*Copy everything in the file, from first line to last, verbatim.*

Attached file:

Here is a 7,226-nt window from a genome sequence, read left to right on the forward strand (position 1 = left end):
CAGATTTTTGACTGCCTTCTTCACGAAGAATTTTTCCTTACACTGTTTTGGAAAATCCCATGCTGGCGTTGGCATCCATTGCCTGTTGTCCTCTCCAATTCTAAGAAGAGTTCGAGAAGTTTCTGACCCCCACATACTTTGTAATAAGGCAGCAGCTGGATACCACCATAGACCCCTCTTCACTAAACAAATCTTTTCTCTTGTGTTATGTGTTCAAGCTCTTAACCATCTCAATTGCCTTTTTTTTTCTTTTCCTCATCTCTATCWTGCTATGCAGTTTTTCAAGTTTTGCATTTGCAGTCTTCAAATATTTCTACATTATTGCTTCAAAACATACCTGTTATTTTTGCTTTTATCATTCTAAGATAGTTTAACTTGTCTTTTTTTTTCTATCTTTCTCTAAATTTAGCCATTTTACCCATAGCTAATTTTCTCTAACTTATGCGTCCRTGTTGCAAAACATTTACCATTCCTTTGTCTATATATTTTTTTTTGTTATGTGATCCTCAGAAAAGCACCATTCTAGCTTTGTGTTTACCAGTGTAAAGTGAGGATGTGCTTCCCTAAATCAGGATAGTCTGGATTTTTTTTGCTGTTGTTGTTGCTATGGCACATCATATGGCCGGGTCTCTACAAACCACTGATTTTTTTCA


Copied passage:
Here is a 7,226-nt window from a genome sequence, read left to right on the forward strand (position 1 = left end):
CAGATTTTTGACTGCCTTCTTCACGAAGAATTTTTCCTTACACTGTTTTGGAAAATCCCATGCTGGCGTTGGCATCCATTGCCTGTTGTCCTCTCCAATTCTAAGAAGAGTTCGAGAAGTTTCTGACCCCCACATACTTTGTAATAAGGCAGCAGCTGGATACCACCATAGACCCCTCTTCACTAAACAAATCTTTTCTCTTGTGTTATGTGTTCAAGCTCTTAACCATCTCAATTGCCTTTTTTTTTCTTTTCCTCATCTCTATCWTGCTATGCAGTTTTTCAAGTTTTGCATTTGCAGTCTTCAAATATTTCTACATTATTGCTTCAAAACATACCTGTTATTTTTGCTTTTATCATTCTAAGATAGTTTAACTTGTCTTTTTTTTTCTATCTTTCTCTAAATTTAGCCATTTTACCCATAGCTAATTTTCTCTAACTTATGCGTCCRTGTTGCAAAACATTTACCATTCCTTTGTCTATATATTTTTTTTTGTTATGTGATCCTCAGAAAAGCACCATTCTAGCTTTGTGTTTACCAGTGTAAAGTGAGGATGTGCTTCCCTAAATCAGGATAGTCTGGATTTTTTTTGCTGTTGTTGTTGCTATGGCACATCATATGGCCGGGTCTCTACAAACCACTGATTTTTTTCA